“I think Bill’s contribution to the business was his ability to make others look good in the ring. As I said during the presentation, guys like Bill are the foundation, the heart of the industry. Without people like this it would be difficult for the top stars to get over. There have always been individuals who were pushed because of something other than their in-ring skills, and it takes people like Bill White to make them look good to the public.

“Those starting out in the business would do well to have Bill’s focus, and drive to excel. He was always open to suggestions on how to improve his work, and would do his best every time he stepped between the ropes. Once he became a veteran and knew his strong points, he always worked to ensure getting his opponent over.”

Born in Philadelphia, White settled in Duncan, S.C., following his retirement from the ring, working as a trucking company manager, insurance adjuster and certified scuba diver, and also as a pro wrestling trainer and occasional competitor.

A lifetime member of the Cauliflower Alley Club, White was a fixture at the annual CAC reunions where he was a three-time winner of the club’s annual cribbage tournament.

Reach Mike Mooneyham at bymikemooneyham@gmail.com, or follow him on Twitter at @ByMikeMooneyham and on Facebook at Facebook.com/MikeMooneyham. His latest book — “Final Bell” — is now available at https://evepostbooks.com and on Amazon.com

Did you know …

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Vladimir Petrov. Provided/Eddie Cheslock

In the mid-1950s, a Russian diplomat known as Vladimir Petrov made international news by defecting to Australia. In the 1970s, the Soviet Union's potent national hockey team featured a star skater named Vladimir Petrov who excelled in Olympic competition. And, in the late 1980s, famous pro wrestler Ivan Koloff vowed revenge on turncoat “nephew” Nikita in an NWA storyline for Jim Crockett Promotions by ushering in a human bulldozer he called Vladimir Petrov.

But this particular Petrov was actually American grappler Al Blake from Minnesota, working a Russian heel gimmick. Petrov/Blake, an imposing specimen, earned early singles’ victories over the likes of Baron Von Raschke and Brad Armstrong. But he was unable to overcome the popular Nikita (fellow Minnesota native Scott Simpson) in a series of solo and tag confrontations. Blake hung around the business a while longer before retiring in 1991.

— Kenneth Mihalik, a retired educator living in Charleston, can be reached on Twitter @HoldBackTheNite

Blast from the Past

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Billy Jack Haynes. Provided/Eddie Cheslock

Controversy was a recurring and integral characteristic in the career of Billy Jack Haynes (William Haynes), a muscular and prominent industry performer from the Pacific Northwest in the 1980s. After being trained in the infamous Calgary “dungeon” supervised by Stu Hart, Haynes initially appeared as a fan favorite in NWA-controlled territories, primarily Oregon and Florida.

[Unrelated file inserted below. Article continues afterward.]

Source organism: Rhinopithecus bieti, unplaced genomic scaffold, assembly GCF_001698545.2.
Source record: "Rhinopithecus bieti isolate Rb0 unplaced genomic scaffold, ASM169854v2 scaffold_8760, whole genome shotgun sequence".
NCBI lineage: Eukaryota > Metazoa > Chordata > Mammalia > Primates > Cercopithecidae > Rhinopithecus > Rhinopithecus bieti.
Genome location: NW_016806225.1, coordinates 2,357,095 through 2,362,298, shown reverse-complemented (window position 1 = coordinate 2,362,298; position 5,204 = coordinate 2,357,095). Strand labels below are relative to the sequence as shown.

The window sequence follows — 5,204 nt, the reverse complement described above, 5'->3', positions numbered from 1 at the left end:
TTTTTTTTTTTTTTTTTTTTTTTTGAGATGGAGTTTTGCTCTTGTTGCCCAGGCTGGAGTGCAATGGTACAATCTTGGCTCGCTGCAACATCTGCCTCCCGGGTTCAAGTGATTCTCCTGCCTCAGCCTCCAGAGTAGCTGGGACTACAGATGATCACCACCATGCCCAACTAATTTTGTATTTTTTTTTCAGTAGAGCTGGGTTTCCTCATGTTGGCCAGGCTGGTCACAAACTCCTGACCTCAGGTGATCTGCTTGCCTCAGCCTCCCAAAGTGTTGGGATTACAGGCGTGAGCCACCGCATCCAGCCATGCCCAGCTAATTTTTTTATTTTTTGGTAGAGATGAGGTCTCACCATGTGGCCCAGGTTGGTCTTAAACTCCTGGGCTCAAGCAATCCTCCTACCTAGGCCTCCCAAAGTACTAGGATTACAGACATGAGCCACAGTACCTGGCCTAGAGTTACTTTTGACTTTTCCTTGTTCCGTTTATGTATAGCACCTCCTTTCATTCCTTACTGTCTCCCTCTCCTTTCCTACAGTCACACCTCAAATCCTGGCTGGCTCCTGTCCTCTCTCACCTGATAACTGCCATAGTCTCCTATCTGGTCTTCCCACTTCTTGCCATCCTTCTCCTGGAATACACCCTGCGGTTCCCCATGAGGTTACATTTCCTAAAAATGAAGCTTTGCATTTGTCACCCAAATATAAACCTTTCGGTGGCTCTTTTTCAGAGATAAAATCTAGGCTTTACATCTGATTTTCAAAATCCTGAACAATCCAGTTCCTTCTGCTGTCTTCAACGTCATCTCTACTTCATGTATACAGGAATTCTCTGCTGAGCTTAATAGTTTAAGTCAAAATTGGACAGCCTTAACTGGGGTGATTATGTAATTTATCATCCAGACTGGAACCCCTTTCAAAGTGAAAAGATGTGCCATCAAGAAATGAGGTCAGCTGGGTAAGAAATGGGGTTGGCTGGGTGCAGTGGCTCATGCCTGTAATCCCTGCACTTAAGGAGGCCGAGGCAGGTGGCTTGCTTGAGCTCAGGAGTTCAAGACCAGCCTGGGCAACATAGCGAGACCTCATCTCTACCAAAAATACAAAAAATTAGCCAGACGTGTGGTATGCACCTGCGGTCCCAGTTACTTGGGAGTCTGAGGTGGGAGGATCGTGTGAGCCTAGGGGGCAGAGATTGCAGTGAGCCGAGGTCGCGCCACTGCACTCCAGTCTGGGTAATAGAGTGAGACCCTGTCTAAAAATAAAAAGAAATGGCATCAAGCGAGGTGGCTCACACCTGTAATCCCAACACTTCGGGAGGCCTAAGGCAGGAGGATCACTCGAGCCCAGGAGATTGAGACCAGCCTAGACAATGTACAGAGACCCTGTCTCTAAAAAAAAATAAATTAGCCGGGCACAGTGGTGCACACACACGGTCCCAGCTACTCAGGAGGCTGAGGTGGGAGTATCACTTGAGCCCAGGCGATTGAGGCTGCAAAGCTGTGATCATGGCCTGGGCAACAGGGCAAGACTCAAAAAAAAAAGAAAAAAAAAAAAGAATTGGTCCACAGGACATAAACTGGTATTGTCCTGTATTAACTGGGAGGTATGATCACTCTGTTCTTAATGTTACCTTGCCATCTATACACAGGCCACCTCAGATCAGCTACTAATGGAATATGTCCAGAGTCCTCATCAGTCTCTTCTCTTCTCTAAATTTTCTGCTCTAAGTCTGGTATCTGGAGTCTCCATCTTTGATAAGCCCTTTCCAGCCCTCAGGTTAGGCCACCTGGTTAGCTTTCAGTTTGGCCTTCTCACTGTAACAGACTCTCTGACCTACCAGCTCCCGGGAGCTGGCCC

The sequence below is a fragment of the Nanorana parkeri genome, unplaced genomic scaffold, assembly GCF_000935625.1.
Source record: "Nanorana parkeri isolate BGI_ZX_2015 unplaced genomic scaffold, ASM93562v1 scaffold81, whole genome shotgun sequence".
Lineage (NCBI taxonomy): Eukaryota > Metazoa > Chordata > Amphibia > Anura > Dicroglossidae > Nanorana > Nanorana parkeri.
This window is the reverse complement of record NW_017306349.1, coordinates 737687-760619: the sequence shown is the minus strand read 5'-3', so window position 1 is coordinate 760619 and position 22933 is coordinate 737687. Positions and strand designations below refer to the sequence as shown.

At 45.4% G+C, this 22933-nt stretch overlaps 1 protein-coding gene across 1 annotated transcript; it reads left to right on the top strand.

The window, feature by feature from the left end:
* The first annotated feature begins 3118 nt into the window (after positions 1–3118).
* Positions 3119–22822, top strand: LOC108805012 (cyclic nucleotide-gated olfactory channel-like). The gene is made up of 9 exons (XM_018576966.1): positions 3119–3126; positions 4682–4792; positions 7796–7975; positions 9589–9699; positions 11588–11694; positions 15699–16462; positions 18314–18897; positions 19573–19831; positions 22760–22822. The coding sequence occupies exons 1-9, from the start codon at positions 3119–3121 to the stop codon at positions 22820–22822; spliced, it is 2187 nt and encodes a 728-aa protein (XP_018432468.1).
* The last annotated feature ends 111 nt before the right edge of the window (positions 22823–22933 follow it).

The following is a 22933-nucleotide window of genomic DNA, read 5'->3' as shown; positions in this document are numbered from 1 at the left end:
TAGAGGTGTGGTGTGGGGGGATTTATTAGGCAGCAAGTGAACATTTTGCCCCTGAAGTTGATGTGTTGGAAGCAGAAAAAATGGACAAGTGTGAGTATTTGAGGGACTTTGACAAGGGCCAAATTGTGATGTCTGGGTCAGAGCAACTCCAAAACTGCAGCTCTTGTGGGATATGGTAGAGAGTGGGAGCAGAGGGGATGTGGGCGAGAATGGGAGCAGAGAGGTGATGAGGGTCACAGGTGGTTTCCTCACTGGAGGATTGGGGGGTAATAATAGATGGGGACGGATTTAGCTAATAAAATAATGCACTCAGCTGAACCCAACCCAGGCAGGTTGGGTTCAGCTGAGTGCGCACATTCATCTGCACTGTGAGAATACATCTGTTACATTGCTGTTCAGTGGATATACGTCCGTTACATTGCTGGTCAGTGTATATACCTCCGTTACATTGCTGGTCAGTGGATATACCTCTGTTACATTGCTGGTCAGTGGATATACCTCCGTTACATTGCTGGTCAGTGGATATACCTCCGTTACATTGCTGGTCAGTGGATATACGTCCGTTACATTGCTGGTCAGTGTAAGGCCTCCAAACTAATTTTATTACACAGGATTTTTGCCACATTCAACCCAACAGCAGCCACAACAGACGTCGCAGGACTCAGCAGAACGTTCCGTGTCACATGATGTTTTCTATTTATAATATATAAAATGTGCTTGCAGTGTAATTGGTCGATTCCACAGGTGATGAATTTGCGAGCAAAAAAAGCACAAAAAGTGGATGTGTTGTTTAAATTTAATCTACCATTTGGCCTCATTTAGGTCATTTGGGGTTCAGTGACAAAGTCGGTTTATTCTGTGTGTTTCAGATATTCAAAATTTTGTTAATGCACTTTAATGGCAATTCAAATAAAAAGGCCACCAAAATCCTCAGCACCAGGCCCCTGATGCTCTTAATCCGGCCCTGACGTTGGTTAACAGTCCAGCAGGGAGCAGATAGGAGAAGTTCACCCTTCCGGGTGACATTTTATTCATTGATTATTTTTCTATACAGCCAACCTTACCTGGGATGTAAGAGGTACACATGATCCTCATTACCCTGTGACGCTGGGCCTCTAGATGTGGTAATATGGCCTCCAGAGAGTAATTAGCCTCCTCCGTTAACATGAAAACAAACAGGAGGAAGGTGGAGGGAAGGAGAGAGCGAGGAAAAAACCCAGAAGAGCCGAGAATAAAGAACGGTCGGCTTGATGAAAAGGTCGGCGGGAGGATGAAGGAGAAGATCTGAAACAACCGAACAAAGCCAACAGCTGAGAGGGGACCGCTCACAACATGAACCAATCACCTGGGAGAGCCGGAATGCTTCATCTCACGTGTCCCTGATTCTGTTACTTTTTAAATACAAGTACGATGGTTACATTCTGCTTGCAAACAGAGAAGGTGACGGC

He often feuded with the likes of Rip Oliver and Kendo Nagasaki. He had a promising run with World Class Championship Wrestling in Dallas. But there was a falling out between Haynes and promoter Fritz Von Erich. Unfortunately, this would not be the only incident involving a company’s authority figure. Haynes teamed with Wahoo McDaniel in the Carolinas and Virginia, including a Starrcade bout. But a major blow-up between him and top executive Jim Crockett effectively ended Haynes’ campaign there.

In other fields, ongoing conflicts with employers would almost certify professional hardship. But Haynes was actually headed to the biggest stage yet — a major role with the WWF, an organization that valued a worker’s impressive physique and charisma. Haynes, using a powerful full nelson as a finisher, won frequently. A hot program began in 1986 against Hercules Hernandez, another strongman who employed that finisher, netting much attention. And they continued their clashes at the celebrated 1987 WrestleMania III to a double count-out. The pair then engaged in several chain matches around the circuit. But Haynes was not really involved in the Federation’s title picture. Before long, his bookings required him to make incoming heels look good. And he was also slotted with tag partner Ken Patera in a feud versus Demolition. The WWF run wrapped up, maybe inevitably, at the start of 1988.

Haynes returned home to Oregon, appearing for several promotions (including one Haynes himself initiated) and renewing acquaintances with former mat rivals like Oliver. He also resurfaced on the national scene during a brief spell on shows for the UWF run by Herb Abrams. Eventually, an opportunity arose which led to Haynes working under a mask as Black Blood, a vocal mid-card villain in WCW in 1991. But it was a short-lived and rather forgettable stint, and Haynes spent time sidelined because of an injury. He went on to work sporadically on independent cards.

In recent years, Haynes has emerged in a new, visible and sometimes volatile context through his interviews about the business in social media. He has not been reticent about an array of topics ranging from performance-enhancing drugs to his theories on the Benoit family tragedy. At 68, Billy Jack Haynes remains a provocative and curious figure.

— Kenneth Mihalik, a retired educator living in Charleston, can be reached on Twitter @HoldBackTheNite

Photo of the Week

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A bloody Big John Studd does battle in a Mid-Atlantic ring.  Provided photo